We are indebted to the over 1100 producers across Canada that took part in the national survey.  We used validated mental health scales to collect data on a number of outcomes.  The results thus far indicate valid cause for concern.  Surveyed producers had elevated levels of perceived stress, depression, anxiety, emotional exhaustion, and cynicism, higher than the scale population norms (i.e. the comparison groups from the general population).  Surveyed producers also had lower levels of resilience (a state of wellbeing that helps us ‘bounce back’ from psychological or physical stress).  This low resilience came as a surprise to me – every producer I know is resourceful and keeps on going when the tough gets tough – I had assumed they would also score high in resilience.  But, we need to recognize: being tough isn’t the same as being resilient.  Our producers may still be producing, but it doesn’t mean that the constant pressures they face aren’t taking a toll on their mental health and quality of life.

On a positive note, producers also indicated positive attitudes towards help-seeking behaviours, and expressed a lack of satisfaction with the current level of support they receive from industry.  Why is the latter positive?  It means they want to see their industries more engaged with mental health.

There is a wealth of data from the national survey that we are still analysing. For example, we are exploring whether the mental health indices are associated with certain “types” of producers (e.g. industries, provinces, ages).  As we discover new findings, we will be sure to release them to the agricultural community so that we can keep the discussion going.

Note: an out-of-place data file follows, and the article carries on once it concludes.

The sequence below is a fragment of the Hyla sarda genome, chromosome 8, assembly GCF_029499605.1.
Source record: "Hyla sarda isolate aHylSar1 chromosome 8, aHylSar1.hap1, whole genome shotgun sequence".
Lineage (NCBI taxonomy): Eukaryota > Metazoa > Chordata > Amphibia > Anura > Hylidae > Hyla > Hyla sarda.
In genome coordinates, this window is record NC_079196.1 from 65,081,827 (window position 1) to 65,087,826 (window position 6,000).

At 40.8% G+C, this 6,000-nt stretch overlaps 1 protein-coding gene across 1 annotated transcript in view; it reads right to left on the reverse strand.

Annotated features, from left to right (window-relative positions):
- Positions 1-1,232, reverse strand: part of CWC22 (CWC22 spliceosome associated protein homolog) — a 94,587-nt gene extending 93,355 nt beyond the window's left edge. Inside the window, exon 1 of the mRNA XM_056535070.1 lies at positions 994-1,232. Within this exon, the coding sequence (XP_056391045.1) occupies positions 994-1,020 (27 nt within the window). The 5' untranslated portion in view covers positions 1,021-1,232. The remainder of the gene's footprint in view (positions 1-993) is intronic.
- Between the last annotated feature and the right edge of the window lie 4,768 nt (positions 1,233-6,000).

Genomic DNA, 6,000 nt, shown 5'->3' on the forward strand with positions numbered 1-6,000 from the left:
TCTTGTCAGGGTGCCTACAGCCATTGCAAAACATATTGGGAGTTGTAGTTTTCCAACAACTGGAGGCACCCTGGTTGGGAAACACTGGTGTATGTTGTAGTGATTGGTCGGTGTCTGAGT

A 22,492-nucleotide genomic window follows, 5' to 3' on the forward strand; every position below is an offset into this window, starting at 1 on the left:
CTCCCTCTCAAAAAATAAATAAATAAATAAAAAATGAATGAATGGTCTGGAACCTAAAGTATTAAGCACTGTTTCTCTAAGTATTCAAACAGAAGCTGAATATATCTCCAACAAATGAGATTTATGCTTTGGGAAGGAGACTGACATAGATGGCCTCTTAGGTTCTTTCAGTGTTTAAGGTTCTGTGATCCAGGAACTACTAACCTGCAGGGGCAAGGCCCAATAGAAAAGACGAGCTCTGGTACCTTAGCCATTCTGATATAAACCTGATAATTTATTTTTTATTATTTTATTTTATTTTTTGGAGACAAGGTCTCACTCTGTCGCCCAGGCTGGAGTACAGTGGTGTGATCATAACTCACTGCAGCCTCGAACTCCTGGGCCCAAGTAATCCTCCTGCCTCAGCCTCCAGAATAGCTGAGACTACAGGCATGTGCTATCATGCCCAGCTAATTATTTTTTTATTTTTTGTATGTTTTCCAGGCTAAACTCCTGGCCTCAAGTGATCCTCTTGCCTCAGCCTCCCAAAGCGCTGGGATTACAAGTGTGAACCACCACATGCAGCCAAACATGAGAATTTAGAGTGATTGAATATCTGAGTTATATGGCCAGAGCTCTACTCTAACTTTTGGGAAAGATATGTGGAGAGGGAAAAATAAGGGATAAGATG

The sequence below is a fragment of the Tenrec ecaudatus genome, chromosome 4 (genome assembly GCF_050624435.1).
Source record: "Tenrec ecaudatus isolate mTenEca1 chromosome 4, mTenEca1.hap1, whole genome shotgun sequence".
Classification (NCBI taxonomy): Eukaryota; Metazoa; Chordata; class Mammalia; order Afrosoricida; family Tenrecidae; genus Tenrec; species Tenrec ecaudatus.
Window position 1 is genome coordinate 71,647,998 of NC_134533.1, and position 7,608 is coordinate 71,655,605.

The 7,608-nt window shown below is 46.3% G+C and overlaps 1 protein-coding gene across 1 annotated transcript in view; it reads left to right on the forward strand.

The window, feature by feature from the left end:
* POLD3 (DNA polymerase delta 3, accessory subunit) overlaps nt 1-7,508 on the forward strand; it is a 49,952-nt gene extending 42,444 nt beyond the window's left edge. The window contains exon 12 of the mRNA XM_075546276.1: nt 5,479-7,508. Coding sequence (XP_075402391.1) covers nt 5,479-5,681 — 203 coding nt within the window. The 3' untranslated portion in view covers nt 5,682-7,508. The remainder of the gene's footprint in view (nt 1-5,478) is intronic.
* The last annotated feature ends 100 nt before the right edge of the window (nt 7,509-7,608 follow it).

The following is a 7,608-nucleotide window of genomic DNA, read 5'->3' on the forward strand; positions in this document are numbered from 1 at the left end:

We are also moving forward with our work.  In the new year, we are starting a project that will look at the lived experience of mental health in agriculture, mental health literacy training, and how to best respond to producer mental health during times of agricultural emergency.  We know how essential it is to have widespread stakeholder engagement for this to be successful.  It is only by producers, vets, industry, and the mental health professions working together that we can create effective and lasting change.  We applaud the OMAFRA, Egg Farmers of Ontario, Ontario Sheep Marketing Agency, and Ontario Federation of Agriculture for supporting this new work, and thus, supporting the health of their members.

I can’t think of another profession that positively impacts as many people, and is fraught with as many inherent challenges, as farming.  Producers feed, clothe, and employ us (1 in 8 jobs!). They run their own businesses, take care of our nation’s livestock, and help take care of the land.  They do amazing work, and they face struggles in doing so. I’m grateful that we are talking about the elephant in the barn, and are moving forward to help empower the people who give us so much.

Dr. Andria Jones-Bitton

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2 thoughts on “The elephant in the barn?- Update on mental health study of ag producers

  1. The “Why” question needs examination. Sure, risks of farming contribute. But I suspect much of anxiety among many farmers is caused by farm community itself. “We have it bad and are not appreciated”. “Very tough to get kids into farming”. Woe-are-we claims are perpetuated daily. Farmers have it better than many other sectors of society but can’t seem to be able to accept it. Celebrate the positives more, to adjust attitude and feel better.

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  2. Pingback: Recognizing an Invisible Illness and Finding Help on the Farm | Ag Women's Network